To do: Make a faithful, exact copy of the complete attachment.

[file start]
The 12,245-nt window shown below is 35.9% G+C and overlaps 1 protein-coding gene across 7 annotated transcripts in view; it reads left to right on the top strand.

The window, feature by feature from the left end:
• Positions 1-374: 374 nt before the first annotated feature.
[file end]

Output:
The 12,245-nt window shown below is 35.9% G+C and overlaps 1 protein-coding gene across 7 annotated transcripts in view; it reads left to right on the top strand.

The window, feature by feature from the left end:
• Positions 1-374: 374 nt before the first annotated feature.